And hubby located an oral history given by his cousin (Benjamin's great-grandson) about growing up in Wabash at the turn of the 20th century. If he's lucky, he'll also see (and photograph) his great-great uncle's Civil War bible too. Stay tuned.*

*Bible wasn't where it should have been. Disappointing! Oh, well...

Wednesday, August 21, 2013

Wordless Wednesday: Hubby Meets MLK

While bearded hubby Wally Wood was editor of the Columbia Owl at New York's Columbia University, the newspaper worked with other college newspapers and civil rights groups to organize an appearance by Martin Luther King Jr. (circa 1962).

Student leaders from area colleges were represented on stage as Wally introduced the vice-president of Columbia, who then introduced Dr. King.

Monday, August 19, 2013

Matrilineal Monday: Saluting Marian McClure Wood

Marian McClure, age 4
My late mom-in-law, Marian Jane McClure Wood, was the only child of Brice Larimer McClure and Floyda Mabel Steiner McClure.
Marian McClure, age 14

These are some photos of Marian as a youngster, a young lady, and finally a Mom.

Wood family

At left, in Cleveland Heights, Marian McClure Wood, her father Brice Larimer McClure, and her husband Edgar James Wood. The kids are my hubby and his siblings.

Jane is the traditional middle name passed down through many generations (on both sides of the family).

Saturday, August 17, 2013

Society Saturday: The Kossuth Society's Cemetery Plot

My Farkas family in New York City was deeply involved in the Kossuth Ferencz Hungarian Literary Sick and Benevolent Society . . . serving as founders, officers, and committee heads over the years.

The "literary" part of the title was represented by a lending library. The "sick and benevolent" part of the title included the group purchase of plots at Mount Hebron Cemetery in Flushing, NY.

When I visited Mt. Hebron, I took a close look at the society's pillars and gates. The left gate reads: "Kossuth Ferencz" and the right gate reads: "H.L.S. & B. Ass'n."

See the small plaque in the center of the right gate? It's dedicated to my great-uncle Alex Farkas, Chairman of the Cemetery committee, August 1929. He was one of the society's organizers in 1904.

One more thing I learned from visiting the Kossuth plot: My great-aunt Jennie Katz Farkas, who met her husband Alex Farkas through Kossuth, was enough of a mover and shaker to get her name listed on the pillars of the plot gate--separate from her husband. Way to go, Aunt Jennie! She also thought up the idea of the Farkas Family Tree--thank you, Aunt Jennie.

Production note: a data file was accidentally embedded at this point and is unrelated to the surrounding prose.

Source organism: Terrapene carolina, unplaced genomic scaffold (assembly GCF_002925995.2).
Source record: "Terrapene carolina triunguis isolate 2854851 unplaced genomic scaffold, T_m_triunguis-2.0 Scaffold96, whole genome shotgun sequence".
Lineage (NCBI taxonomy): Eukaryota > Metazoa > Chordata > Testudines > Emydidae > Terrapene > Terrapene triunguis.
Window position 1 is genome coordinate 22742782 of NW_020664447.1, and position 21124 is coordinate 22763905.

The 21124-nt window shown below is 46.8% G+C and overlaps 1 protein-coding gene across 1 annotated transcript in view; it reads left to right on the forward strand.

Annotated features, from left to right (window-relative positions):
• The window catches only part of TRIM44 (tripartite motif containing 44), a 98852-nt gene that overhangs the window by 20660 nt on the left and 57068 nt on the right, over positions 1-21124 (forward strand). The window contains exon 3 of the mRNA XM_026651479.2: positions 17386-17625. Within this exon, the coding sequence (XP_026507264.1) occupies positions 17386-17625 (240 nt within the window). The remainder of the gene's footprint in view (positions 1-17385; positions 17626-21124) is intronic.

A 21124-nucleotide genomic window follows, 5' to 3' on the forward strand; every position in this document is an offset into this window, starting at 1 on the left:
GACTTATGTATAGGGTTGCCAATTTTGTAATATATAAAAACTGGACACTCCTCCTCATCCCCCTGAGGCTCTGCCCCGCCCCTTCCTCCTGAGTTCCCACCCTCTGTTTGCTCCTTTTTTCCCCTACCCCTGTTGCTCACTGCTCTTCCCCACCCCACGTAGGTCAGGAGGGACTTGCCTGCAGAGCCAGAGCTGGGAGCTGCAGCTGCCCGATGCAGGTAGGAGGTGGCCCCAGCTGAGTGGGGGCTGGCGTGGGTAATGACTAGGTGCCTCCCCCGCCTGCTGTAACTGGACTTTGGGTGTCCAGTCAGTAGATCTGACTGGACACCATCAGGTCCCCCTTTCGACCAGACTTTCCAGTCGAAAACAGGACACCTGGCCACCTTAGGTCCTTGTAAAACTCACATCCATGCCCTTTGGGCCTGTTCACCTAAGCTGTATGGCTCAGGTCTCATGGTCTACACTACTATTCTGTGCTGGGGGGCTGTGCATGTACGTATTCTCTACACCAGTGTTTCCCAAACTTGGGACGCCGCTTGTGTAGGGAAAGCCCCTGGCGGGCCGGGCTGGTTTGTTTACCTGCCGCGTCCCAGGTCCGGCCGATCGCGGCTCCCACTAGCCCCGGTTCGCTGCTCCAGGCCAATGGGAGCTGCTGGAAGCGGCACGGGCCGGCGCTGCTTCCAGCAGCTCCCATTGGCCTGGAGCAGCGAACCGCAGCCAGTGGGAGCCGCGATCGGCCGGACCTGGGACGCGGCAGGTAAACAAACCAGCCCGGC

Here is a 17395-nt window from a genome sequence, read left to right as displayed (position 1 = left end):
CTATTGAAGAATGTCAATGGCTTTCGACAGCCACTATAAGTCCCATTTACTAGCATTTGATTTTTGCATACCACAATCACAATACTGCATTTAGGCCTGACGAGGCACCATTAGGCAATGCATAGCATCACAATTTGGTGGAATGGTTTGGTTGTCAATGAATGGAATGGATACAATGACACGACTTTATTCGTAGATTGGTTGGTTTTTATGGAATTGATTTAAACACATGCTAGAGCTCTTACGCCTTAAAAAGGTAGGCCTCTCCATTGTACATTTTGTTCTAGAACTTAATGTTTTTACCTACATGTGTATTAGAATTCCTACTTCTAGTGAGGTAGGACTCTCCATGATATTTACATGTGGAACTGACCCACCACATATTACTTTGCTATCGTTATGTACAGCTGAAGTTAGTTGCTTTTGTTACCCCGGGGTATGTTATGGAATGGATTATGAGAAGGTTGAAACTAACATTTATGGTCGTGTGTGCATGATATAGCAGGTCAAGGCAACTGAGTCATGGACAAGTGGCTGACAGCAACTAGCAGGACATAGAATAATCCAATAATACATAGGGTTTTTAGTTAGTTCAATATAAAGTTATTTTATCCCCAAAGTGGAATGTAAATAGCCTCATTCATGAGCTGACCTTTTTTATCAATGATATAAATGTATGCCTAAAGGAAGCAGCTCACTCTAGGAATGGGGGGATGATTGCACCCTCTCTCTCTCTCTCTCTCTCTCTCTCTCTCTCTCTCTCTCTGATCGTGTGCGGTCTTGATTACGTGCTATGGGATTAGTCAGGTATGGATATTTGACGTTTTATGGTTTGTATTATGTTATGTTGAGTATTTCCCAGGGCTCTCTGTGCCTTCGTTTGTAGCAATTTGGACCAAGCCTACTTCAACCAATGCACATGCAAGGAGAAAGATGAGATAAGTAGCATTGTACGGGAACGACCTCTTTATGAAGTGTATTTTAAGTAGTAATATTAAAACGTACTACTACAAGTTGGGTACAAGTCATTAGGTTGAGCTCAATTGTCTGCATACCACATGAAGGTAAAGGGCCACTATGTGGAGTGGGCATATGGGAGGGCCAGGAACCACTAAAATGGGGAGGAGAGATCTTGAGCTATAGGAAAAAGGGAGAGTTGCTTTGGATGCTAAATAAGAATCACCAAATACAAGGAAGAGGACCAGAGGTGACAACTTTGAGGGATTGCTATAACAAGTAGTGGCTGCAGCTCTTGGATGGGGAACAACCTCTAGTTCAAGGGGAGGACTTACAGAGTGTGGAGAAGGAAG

Friday, August 16, 2013

Friday's Faces from the Past: Mary and Edward in Coney Island

My pretty great-aunt Mary Schwartz eloped in New York City on Christmas Eve, 1913 with Edward Wirtschafter, a dapper furrier who reportedly swept her off her feet.

This photo is obviously from a different season--a season for going to the boardwalk.

Great-aunt Mary is shown at left in the front row. (Years ago, my mother identified Mary and my sis wrote a note below the photo.) Philly Cuz has positively identified Edward as the lucky man with the two gals. Alas, we don't know the other lady.

Because Philly Cuz wondered where and when the photo was taken, I dug it out and turned it over. And guess what?

It was taken at the Elite Studio in Steeplechase Park, Coney Island, NY. (Click on the link to read about the park's fascinating past.) Judging by what people are wearing, we suspect this was taken before 1920.

In searching for Mr. Goldberg, who owned the Elite Studio, I stumbled upon a post from a gentleman whose father owned the first studio on the Coney Island boardwalk. We've had an e-mail conversation and he says his dad's studio was not in Steeplechase. I'll keep looking!

Tuesday, August 13, 2013

Tuesday's Tip: More Ten-Minute Genealogist Ideas

Two months ago, I posted a few ideas on what I can accomplish when I have 10 minutes to spare for genealogy. Here are three more thoughts on doing research in bite-size periods in between real life: